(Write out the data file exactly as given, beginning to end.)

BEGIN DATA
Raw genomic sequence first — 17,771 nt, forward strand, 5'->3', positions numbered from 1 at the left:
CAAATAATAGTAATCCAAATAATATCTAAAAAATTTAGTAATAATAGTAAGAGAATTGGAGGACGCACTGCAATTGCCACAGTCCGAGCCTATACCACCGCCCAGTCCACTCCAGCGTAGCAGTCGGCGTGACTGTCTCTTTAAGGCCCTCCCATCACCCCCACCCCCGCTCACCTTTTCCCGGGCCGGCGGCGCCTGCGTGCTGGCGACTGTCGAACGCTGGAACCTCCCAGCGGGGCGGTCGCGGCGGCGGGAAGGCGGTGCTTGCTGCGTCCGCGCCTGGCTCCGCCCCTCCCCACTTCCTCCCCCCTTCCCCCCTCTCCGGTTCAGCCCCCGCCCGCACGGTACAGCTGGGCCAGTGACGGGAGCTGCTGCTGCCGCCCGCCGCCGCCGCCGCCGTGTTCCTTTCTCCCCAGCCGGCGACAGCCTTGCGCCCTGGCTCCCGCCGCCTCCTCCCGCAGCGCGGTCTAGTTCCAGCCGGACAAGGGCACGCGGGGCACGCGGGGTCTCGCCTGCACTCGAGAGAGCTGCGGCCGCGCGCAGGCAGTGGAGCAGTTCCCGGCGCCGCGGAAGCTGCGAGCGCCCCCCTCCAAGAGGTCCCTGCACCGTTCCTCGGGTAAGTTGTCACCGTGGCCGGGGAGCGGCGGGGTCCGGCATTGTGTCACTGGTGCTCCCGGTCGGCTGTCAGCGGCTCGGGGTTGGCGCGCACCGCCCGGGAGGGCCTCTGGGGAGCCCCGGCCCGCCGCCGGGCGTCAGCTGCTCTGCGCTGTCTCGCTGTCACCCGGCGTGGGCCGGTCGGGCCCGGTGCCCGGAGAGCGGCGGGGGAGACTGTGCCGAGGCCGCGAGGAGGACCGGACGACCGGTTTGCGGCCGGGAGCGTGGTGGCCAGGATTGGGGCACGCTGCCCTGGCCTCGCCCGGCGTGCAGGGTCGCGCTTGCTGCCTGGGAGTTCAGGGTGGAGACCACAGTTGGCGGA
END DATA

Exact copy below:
Raw genomic sequence first — 17,771 nt, forward strand, 5'->3', positions numbered from 1 at the left:
CAAATAATAGTAATCCAAATAATATCTAAAAAATTTAGTAATAATAGTAAGAGAATTGGAGGACGCACTGCAATTGCCACAGTCCGAGCCTATACCACCGCCCAGTCCACTCCAGCGTAGCAGTCGGCGTGACTGTCTCTTTAAGGCCCTCCCATCACCCCCACCCCCGCTCACCTTTTCCCGGGCCGGCGGCGCCTGCGTGCTGGCGACTGTCGAACGCTGGAACCTCCCAGCGGGGCGGTCGCGGCGGCGGGAAGGCGGTGCTTGCTGCGTCCGCGCCTGGCTCCGCCCCTCCCCACTTCCTCCCCCCTTCCCCCCTCTCCGGTTCAGCCCCCGCCCGCACGGTACAGCTGGGCCAGTGACGGGAGCTGCTGCTGCCGCCCGCCGCCGCCGCCGCCGTGTTCCTTTCTCCCCAGCCGGCGACAGCCTTGCGCCCTGGCTCCCGCCGCCTCCTCCCGCAGCGCGGTCTAGTTCCAGCCGGACAAGGGCACGCGGGGCACGCGGGGTCTCGCCTGCACTCGAGAGAGCTGCGGCCGCGCGCAGGCAGTGGAGCAGTTCCCGGCGCCGCGGAAGCTGCGAGCGCCCCCCTCCAAGAGGTCCCTGCACCGTTCCTCGGGTAAGTTGTCACCGTGGCCGGGGAGCGGCGGGGTCCGGCATTGTGTCACTGGTGCTCCCGGTCGGCTGTCAGCGGCTCGGGGTTGGCGCGCACCGCCCGGGAGGGCCTCTGGGGAGCCCCGGCCCGCCGCCGGGCGTCAGCTGCTCTGCGCTGTCTCGCTGTCACCCGGCGTGGGCCGGTCGGGCCCGGTGCCCGGAGAGCGGCGGGGGAGACTGTGCCGAGGCCGCGAGGAGGACCGGACGACCGGTTTGCGGCCGGGAGCGTGGTGGCCAGGATTGGGGCACGCTGCCCTGGCCTCGCCCGGCGTGCAGGGTCGCGCTTGCTGCCTGGGAGTTCAGGGTGGAGACCACAGTTGGCGGA